No luck in breaking 54-year spell
The Bucs Jared Smith hits a three-pointer and cuts Jordan’s lead to 47-44 with 3:24 to play in the Section 2A championship game Friday night at Minnesota State University campus in Mankato.
His team is making a comeback, they are on a run and have momentum.
The Hubmen call a timeout.
In Section 105 at the Taylor Center, Terry Armon of Blue Earth reaches down in front of his seat and pulls out a round object resembling an oversized soccer ball.
He pats it a couple of times, as do Jim Schneider, Bruce Cherland and Bill Murphy.
Fifty-four years is a long time.
So, four members of the last Blue Earth boys basketball team to compete in a State tournament in 1956 weren’t taking any chances.
They were hoping a “good luck” charm would help break the long drought.
“It’s the ball we used for warmups that year. It took us to the State championship game,” says Cherland.
Just one game away from earning a State bid — nothing was going to keep Murphy, Cherland, Armon and Schneider from missing Friday’s game.
Armon didn’t have too far to travel, making the short drive from Blue Earth.
However, Murphy, Cherland and Schneider carpooled from the Twin Cities.
“We were here the other night. We’re really pulling for them,” says Murphy.
The 6-foot-4-inch Murphy, one of the big guys on the 1956 team, also had a personal reason for wanting to see the Bucs go to State.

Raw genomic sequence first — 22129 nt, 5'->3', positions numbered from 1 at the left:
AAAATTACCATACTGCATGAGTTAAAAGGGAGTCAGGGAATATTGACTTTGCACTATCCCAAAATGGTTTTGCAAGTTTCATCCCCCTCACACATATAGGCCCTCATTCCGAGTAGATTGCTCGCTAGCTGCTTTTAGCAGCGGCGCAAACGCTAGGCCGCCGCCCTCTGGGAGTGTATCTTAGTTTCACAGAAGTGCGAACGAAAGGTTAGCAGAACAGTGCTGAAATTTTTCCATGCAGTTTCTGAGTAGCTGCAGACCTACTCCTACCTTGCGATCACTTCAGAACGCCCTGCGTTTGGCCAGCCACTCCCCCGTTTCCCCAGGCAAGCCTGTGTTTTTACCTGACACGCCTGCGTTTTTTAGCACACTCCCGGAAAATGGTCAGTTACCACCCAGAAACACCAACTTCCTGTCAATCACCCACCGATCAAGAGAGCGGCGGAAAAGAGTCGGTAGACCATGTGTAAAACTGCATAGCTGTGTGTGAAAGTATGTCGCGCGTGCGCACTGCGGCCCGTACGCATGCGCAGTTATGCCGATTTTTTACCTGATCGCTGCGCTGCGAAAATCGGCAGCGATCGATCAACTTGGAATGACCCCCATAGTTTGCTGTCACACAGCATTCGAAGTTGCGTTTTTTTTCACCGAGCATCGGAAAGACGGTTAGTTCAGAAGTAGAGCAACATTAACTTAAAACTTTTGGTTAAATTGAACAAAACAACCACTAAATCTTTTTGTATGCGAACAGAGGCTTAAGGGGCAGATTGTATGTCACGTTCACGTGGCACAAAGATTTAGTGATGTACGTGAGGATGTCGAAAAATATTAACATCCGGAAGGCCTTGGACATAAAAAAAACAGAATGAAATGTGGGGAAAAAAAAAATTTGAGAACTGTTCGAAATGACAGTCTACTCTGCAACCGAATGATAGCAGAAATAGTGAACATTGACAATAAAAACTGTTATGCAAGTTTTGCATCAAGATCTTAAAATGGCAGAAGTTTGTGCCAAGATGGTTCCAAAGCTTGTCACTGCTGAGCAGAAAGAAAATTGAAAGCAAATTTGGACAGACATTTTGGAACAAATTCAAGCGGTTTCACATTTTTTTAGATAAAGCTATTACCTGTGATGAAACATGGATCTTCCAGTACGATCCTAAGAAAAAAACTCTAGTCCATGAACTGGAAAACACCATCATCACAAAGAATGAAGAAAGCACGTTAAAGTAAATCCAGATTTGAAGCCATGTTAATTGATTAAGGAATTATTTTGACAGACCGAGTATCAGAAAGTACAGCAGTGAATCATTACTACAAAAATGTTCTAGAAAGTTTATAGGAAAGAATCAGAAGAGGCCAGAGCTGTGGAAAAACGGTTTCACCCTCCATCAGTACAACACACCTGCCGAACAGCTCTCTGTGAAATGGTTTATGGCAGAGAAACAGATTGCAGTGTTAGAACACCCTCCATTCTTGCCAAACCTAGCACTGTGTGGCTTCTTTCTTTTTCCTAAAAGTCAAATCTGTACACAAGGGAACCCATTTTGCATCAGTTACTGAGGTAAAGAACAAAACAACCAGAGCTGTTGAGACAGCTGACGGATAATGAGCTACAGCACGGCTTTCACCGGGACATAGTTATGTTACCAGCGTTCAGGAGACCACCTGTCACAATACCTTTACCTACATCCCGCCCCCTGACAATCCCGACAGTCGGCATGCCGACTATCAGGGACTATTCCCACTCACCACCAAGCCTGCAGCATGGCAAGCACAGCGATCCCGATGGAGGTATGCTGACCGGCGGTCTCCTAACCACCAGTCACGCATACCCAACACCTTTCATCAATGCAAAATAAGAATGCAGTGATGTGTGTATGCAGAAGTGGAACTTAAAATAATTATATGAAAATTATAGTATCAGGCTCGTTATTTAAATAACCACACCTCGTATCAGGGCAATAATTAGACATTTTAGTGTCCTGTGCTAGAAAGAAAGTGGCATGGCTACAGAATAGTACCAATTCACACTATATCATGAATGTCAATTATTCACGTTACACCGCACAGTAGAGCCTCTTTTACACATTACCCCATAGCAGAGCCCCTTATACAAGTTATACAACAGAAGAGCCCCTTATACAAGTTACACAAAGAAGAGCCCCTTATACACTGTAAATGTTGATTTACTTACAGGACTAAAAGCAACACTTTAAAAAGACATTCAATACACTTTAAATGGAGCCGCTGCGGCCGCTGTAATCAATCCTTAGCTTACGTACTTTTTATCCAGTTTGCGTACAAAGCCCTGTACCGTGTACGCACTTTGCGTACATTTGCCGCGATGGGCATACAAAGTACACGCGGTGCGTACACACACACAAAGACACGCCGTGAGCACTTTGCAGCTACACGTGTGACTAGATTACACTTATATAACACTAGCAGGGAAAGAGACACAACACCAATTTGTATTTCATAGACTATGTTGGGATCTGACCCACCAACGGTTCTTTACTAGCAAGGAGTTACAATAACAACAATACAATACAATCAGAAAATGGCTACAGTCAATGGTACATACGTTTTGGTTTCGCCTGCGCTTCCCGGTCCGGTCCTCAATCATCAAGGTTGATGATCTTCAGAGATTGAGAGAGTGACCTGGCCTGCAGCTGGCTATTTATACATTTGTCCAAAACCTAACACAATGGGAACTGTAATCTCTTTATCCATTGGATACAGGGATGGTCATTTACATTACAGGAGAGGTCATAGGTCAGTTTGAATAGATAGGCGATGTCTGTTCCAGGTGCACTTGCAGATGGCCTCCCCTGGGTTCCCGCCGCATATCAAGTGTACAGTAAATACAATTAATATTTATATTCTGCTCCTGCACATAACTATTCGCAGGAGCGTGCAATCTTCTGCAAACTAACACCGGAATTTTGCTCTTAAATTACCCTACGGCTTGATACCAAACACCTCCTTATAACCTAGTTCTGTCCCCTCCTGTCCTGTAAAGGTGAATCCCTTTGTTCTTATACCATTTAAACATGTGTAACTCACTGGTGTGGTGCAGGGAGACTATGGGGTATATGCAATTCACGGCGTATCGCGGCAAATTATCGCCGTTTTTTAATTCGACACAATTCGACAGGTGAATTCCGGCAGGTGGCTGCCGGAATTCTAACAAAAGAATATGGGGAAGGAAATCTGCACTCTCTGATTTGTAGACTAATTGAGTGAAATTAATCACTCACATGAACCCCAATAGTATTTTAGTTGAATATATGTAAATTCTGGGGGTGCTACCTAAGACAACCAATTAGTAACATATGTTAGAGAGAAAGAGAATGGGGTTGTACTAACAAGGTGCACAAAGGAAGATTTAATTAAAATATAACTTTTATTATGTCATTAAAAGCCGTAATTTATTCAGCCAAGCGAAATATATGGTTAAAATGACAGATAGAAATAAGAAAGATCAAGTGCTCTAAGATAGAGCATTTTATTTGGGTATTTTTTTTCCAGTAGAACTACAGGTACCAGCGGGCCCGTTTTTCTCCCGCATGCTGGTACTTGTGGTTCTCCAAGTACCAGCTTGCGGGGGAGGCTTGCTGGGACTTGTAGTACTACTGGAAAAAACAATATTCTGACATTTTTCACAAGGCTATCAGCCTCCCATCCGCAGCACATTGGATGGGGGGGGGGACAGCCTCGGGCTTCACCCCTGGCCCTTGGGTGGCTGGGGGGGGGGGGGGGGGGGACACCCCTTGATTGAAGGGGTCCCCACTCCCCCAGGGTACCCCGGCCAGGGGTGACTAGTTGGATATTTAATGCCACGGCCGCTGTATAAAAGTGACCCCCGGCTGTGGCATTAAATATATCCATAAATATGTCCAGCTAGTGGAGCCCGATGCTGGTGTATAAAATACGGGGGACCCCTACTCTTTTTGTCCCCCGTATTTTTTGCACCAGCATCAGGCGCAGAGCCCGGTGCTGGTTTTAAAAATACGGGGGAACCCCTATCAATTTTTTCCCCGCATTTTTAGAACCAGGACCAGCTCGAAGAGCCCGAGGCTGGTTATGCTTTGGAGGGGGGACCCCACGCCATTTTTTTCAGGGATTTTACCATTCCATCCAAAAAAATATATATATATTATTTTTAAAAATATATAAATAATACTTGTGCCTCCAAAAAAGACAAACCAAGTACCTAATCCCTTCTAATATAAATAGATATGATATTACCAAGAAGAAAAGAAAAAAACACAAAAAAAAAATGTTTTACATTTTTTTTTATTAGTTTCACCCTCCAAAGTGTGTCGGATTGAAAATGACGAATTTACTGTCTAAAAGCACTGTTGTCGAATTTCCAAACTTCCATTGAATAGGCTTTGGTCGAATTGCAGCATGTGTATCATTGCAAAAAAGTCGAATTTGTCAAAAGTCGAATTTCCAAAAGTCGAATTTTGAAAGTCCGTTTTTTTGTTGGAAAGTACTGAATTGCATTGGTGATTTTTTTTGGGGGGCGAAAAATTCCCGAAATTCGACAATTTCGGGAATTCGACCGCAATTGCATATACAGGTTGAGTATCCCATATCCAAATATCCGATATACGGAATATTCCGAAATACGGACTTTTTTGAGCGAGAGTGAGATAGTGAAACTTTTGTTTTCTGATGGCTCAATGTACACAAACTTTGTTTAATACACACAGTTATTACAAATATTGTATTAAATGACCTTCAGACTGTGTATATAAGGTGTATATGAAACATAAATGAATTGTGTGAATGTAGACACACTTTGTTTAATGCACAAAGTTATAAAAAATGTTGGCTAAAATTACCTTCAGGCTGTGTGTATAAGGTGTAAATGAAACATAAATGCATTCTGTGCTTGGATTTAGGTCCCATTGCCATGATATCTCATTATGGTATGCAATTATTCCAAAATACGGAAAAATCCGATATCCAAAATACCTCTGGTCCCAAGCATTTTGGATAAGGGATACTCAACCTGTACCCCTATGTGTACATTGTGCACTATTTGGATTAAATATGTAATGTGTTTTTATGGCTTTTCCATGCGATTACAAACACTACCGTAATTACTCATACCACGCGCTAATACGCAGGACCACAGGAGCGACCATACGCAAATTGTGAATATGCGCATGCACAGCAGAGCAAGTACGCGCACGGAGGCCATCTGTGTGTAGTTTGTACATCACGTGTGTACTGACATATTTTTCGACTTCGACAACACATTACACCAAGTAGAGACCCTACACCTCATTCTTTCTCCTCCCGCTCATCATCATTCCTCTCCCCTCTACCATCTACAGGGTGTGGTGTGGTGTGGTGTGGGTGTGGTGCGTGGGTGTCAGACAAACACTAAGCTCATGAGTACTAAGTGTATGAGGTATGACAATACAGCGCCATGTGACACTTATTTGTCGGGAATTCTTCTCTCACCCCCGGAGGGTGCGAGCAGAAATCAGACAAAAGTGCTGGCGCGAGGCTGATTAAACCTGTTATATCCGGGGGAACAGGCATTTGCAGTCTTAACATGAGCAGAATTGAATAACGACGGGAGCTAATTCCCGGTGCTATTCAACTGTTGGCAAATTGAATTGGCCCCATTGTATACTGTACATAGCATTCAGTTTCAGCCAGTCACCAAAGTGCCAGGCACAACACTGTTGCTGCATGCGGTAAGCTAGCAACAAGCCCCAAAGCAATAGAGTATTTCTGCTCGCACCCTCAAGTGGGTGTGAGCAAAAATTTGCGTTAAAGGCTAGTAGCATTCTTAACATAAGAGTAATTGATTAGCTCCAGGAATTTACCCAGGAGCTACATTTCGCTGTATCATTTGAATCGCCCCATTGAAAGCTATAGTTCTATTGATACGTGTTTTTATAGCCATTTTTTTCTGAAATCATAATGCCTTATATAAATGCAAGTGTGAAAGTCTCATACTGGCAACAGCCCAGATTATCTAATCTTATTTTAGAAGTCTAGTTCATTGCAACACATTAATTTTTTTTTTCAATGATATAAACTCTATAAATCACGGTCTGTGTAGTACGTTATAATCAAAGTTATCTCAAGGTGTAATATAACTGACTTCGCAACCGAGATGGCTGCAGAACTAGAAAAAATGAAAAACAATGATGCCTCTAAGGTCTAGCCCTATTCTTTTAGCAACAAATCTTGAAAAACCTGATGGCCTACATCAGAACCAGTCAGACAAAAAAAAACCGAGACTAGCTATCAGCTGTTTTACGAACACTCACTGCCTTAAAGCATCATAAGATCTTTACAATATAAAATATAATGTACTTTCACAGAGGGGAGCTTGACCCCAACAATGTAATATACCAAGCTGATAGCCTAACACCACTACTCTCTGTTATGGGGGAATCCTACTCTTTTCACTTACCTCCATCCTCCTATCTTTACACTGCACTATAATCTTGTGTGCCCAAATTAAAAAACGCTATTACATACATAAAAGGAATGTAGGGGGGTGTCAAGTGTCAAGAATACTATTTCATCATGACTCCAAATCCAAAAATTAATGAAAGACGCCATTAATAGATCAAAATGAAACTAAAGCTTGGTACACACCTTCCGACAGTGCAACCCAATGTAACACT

His sister’s grandson is BEA starting forward, Nate Carr.
“Nate would have been the third generation on the Murphy side to play at State,” he says.
A prior commitment kept co-captain guard Darryl Germann of Blue Earth from being at the game.
“I listened to the game on the radio on and off. I support them 100 percent,” he says. “It seems the older I get, the less games I’m able to go to.”
Although they attended the game, the 1956 foursome was not among those at courtside getting a close-up view.
Murphy says they sat far away from the court –second from the last row in Section 105 — because some of the guys needed space to move around.
He was speaking about himself and Cherland, who stood for most of the game.
The only time the two sat was when Jordan built a double-digit lead in the second half, and when the game’s outcome was clear.
Armon and Schneider calmly remained seated.
There would be an occasional shout of encouragement, a nod of approval or a pumping of the fist when the Bucs did something good.
To read more of this story, see this week’s Register.